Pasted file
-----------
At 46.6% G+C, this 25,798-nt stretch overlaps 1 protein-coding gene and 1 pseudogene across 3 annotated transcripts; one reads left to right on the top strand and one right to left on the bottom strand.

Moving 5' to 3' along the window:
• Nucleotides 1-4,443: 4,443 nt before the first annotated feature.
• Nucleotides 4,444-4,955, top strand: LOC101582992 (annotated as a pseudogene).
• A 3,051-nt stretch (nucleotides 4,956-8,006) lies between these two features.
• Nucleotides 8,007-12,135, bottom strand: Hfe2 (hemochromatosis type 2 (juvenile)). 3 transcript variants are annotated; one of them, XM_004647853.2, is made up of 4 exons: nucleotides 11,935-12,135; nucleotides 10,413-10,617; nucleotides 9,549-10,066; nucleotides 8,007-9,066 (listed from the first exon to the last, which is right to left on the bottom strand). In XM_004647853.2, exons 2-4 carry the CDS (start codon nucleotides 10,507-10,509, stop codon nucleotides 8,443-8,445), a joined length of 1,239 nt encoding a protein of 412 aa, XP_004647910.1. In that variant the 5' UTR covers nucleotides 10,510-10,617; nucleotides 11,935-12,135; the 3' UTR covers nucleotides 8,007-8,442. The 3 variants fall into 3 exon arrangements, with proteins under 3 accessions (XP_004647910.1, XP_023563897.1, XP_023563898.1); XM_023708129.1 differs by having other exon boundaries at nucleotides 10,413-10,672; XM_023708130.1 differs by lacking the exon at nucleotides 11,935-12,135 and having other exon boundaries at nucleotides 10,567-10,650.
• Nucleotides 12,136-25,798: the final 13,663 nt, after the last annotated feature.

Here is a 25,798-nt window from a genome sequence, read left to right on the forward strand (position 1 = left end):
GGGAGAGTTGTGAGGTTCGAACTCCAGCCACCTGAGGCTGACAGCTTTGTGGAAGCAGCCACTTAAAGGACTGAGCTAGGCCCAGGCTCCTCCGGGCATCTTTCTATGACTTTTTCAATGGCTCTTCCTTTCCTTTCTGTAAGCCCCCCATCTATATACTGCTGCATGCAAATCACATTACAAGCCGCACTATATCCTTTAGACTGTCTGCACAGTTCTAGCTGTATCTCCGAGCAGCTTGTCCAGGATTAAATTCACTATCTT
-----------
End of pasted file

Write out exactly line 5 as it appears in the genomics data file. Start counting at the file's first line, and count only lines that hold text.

• A 3,051-nt stretch (nucleotides 4,956-8,006) lies between these two features.